Sunday , August 20, 2017 - 5:00 AM
So, you might have heard there’s a solar eclipse happening Monday, Aug. 21.
Just in case you’ve been living under a rock — or haven’t been able to keep up with every eclipse story out there — we’ve put together a handy guide of our eclipse coverage with everything you need to know for the celestial event. From photography and safety tips to traffic updates, we’ve got you covered.
Check out the links below to learn more.
WHERE AND HOW TO WATCH
Staring into the sun is bad — even during an eclipse.
However, the proper protective eyewear has become such a hot commodity ahead of the Aug. 21 celestial event that it’s a mad scramble to get ahold of reliable eclipse glasses. Check out the story linked above for information on where to get eclipse glasses, as well as how to make sure yours are the real deal.
The Great American Eclipse is almost here, and luckily for Northern Utahns, there are plenty of events and watch parties to go to when the moon passes in front of the sun.
While many people are flocking north to see the total eclipse, lots of Utahns are hanging back for the event. Cities near Ogden will see eclipse coverage as high as 93 percent, and that number will get higher the further north you go.
If you’re wondering where to watch the celestial show, take a look at our list of beautiful spots where you can take in the once-in-a-lifetime sight.
We’re in luck, Northern Utah.
The National Weather Service in Salt Lake City is predicting cloud coverage will be minimal for Monday’s eclipse, according to NWS meteorologist Randy Graham.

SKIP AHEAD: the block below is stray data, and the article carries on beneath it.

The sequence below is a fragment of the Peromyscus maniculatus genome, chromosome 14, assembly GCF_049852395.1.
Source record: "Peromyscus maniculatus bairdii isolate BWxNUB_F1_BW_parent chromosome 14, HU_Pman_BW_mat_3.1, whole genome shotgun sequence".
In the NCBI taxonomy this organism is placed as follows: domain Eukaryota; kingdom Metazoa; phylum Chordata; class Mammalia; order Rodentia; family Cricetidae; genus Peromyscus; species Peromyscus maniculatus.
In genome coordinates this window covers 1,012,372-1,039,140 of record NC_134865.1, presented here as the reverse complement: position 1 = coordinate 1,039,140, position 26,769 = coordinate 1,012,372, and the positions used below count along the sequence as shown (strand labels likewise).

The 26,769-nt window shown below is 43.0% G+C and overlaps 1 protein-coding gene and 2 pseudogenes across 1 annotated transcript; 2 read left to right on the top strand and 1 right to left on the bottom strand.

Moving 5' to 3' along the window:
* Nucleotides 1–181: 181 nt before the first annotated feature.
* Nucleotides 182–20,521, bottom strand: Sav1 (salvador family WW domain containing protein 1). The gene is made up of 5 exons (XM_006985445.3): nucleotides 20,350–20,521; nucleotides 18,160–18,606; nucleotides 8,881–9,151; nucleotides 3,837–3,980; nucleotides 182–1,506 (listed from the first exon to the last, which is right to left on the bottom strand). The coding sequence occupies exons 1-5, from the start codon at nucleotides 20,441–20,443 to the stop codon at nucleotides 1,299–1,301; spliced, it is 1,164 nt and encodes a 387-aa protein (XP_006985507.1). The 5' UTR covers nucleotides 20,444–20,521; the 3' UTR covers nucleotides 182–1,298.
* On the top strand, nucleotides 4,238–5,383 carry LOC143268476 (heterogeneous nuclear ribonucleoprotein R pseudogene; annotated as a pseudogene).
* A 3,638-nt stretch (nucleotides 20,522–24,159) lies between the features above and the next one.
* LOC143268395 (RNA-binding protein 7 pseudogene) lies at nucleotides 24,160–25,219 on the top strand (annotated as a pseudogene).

Graham said there will be a few mid-level clouds at the time of Monday’s celestial event. Overall, Northern Utah will see around 20-30 percent cloud coverage, which will hardly hinder people from observing the sky during the eclipse.
It’s not polite to stare. And in some cases, it’s downright dangerous.
Take staring at the sun, for instance. As ophthalmologists and other eye professionals have long warned, looking directly at our nearest star can result in serious — and sometimes permanent — damage to one’s vision.
But what exactly happens to your eyes when you look at an eclipse? We talked to local doctors, and the details aren’t pretty. Read what they said in the story above.
The Utah Department of Transportation says the solar eclipse Monday, Aug. 21, could create a parking lot on Interstate 15 and travelers on the freeway should prepare for heavy delays.
In the Ogden area, we’ll see 93 percent of the sun covered during Monday’s solar eclipse. So, is it really worth it to drive north to the path of totality?
The answer is yes, experts say. While a partial eclipse is interesting, a total eclipse can be a life-altering sight, they say.
Read more about their experiences and advice in the story linked above.
Check out these resources that show what the eclipse will look like in your zip code.
Whether they were trying to relight the sun with flaming arrows or blaming the darkened sky on the bad behavior of men, they way humans think about solar eclipses has changed drastically over time.
Want to take a picture of the eclipse, but aren’t sure how to do it? We’ve got some tips for you, whether you’re using a smartphone or a fancy camera. Just remember to keep your eclipse glasses on — no picture is worth hurting your eyes.
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